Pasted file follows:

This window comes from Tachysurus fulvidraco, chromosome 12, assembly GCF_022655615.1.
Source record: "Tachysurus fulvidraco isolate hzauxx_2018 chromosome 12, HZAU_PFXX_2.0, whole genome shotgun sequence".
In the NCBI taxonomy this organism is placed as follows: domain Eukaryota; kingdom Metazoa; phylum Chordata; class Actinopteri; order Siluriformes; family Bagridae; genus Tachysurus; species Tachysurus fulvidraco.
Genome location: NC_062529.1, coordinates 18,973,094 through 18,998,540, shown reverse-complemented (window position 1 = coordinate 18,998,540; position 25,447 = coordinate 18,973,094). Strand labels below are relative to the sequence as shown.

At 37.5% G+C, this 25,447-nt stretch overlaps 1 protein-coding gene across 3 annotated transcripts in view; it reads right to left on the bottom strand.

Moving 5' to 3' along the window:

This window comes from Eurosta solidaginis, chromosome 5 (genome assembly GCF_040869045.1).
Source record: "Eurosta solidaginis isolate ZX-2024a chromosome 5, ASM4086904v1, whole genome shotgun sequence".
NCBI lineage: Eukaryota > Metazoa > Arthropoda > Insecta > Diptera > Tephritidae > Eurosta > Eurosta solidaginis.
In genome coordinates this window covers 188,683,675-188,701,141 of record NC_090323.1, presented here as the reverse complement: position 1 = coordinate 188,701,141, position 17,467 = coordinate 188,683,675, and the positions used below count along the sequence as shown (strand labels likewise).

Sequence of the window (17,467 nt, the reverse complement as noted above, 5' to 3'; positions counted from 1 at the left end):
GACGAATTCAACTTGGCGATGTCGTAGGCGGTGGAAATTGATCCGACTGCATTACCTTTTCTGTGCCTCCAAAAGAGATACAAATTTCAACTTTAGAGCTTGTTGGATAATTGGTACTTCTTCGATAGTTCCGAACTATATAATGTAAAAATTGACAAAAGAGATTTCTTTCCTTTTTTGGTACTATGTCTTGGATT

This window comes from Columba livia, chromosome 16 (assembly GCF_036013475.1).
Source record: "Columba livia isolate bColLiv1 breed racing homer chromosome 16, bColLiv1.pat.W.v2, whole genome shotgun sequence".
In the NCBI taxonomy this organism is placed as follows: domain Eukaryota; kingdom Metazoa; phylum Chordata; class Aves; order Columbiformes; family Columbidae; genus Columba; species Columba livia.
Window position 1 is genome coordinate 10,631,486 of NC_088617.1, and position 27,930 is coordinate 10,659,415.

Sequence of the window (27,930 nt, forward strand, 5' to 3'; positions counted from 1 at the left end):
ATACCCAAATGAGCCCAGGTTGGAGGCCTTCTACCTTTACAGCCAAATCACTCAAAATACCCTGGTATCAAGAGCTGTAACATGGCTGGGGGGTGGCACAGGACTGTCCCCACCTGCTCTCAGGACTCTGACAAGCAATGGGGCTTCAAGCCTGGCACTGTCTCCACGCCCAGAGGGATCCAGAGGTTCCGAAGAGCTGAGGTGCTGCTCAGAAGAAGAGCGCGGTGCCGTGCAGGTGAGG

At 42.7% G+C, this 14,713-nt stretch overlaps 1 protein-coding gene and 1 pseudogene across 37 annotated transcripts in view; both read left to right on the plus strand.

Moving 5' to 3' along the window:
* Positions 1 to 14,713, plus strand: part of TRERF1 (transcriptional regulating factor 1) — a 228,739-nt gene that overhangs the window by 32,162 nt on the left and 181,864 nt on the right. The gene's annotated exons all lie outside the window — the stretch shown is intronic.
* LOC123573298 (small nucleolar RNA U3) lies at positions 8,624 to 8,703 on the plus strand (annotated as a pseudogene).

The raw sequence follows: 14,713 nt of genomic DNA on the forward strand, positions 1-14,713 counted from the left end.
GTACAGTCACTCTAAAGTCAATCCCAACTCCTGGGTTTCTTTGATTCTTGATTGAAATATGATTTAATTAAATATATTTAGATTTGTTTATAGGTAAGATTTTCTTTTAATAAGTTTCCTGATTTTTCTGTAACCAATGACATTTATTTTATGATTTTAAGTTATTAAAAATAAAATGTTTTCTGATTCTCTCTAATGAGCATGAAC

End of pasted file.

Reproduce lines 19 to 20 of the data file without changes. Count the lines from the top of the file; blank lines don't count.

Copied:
At 42.7% G+C, this 14,713-nt stretch overlaps 1 protein-coding gene and 1 pseudogene across 37 annotated transcripts in view; both read left to right on the plus strand.

Moving 5' to 3' along the window: